Xuangongsi – The Hanging Monastery, Heng Shan, Shanxi, China

(Xuangongsi Hanging Temple literally means “Floating Temple”)

A distant view of the complex across the Golden Dragon River (Jinlong He).

Built around 6th century, Xuangongsi of Hunyuan County, Shanxi Province is one of China’s unique and remarkable feats of architectural engineering. Sited about 50 mi (80 km) southeast of Datong, it is built about a third of the way up a vertical cliff in Jinlong Guan (Golden Dragon Gorge or Canyon), part of the long Hengshan (Heng Mountain), one of the four sacred Taoist mountains. The monastery was founded during the Northern Wei period (386-584) in the 6th century, although much was reconstructed from the Tang through the Qing eras, as well as in more recent times.

A More Distant View

The underpinnings of the cliff buildings.

Little of the load is actually carried by the thin support pillars. Much of the cantilevering is supported by the weight of the buildings above it.

The complex consists of forty caves, or rooms, including six main halls, but its characteristic feature is the elaborate wooden façade of pavilions and walkways precariously resting on timbers jutting out horizontally and vertically from the cliff. There are colourful tiles on the roofs. Inside the caves are a number of Buddhist figures in bronze, stone, clay and iron. Although built on a sacred Daoist mountain, it has had many influences on it. The Three Religions Hall (San Jiao Dian) reflects the syncretic element of the Chinese religious and philosophical tradition. It contains the seated images representing the Buddha, Confucius and Laotzu, seemingly in perfect harmony with each other.

The Hanging Monastery is an architectural wonder to have withstood the stormy weather for this period of time. A unique mechanical theory was applied to building the framework. Crossbeams were half-inserted into the rock as the foundation, while the rock in back became its support. Seen from below, the Hanging Monastery appears to be a tumble-down castle in the air. Inside, it provides the same scene as other temples.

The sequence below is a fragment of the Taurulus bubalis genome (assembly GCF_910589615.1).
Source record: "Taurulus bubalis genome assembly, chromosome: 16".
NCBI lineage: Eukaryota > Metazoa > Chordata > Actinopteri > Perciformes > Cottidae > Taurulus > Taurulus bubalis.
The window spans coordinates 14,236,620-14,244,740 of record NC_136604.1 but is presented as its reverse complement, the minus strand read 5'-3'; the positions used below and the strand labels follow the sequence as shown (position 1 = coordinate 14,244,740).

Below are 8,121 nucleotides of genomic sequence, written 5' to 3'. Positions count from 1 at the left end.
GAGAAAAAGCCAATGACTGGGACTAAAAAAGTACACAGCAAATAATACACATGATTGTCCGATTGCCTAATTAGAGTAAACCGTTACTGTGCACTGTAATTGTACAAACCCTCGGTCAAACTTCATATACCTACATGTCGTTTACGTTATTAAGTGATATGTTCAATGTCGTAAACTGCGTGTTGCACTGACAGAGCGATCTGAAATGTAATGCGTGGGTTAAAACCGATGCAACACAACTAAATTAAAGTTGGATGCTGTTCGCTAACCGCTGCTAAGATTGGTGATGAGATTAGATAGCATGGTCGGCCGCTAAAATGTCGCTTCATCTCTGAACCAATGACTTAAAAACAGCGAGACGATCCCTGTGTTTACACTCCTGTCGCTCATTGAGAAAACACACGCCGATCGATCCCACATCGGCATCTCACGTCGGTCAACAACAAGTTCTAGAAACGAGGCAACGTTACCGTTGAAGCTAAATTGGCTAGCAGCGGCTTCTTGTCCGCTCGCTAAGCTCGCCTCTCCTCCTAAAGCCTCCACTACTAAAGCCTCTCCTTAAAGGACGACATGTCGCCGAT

Construction experts from many countries including Britain, Germany, and Italy, have come to see the monastery. In their words, the Monastery, which mixes mechanics, aesthetics, and Buddhism, is rare. The monastery and everything it symbolises embodies a great cultural achievement of the Chinese people.

The second attraction of the Hanging Monastery is that it includes Buddhism, Taoism and Confucianism. Inside the Monastery, the sculptures of Sakyamuni, Confucius and Laotzu appear together, which is unusual. There are 40 halls and cabinets, which contain about 80 sculptures made of copper, iron, terracotta, and stone.

Why build a monastery like this? Location is the first reason – building a monastery on the cliff could shield it from floods. In addition, the mountain peak protects it from rain and snow; and the mountain around it also diminishes damage from long-time sunshine. The second reason is that the builders followed a principle in Taoism: peace & tranquility from all forms of human & natural pollution.


Leave a Reply

Fill in your details below or click an icon to log in:

WordPress.com Logo

You are commenting using your WordPress.com account. Log Out /  Change )

Facebook photo

You are commenting using your Facebook account. Log Out /  Change )

Connecting to %s

This site uses Akismet to reduce spam. Learn how your comment data is processed.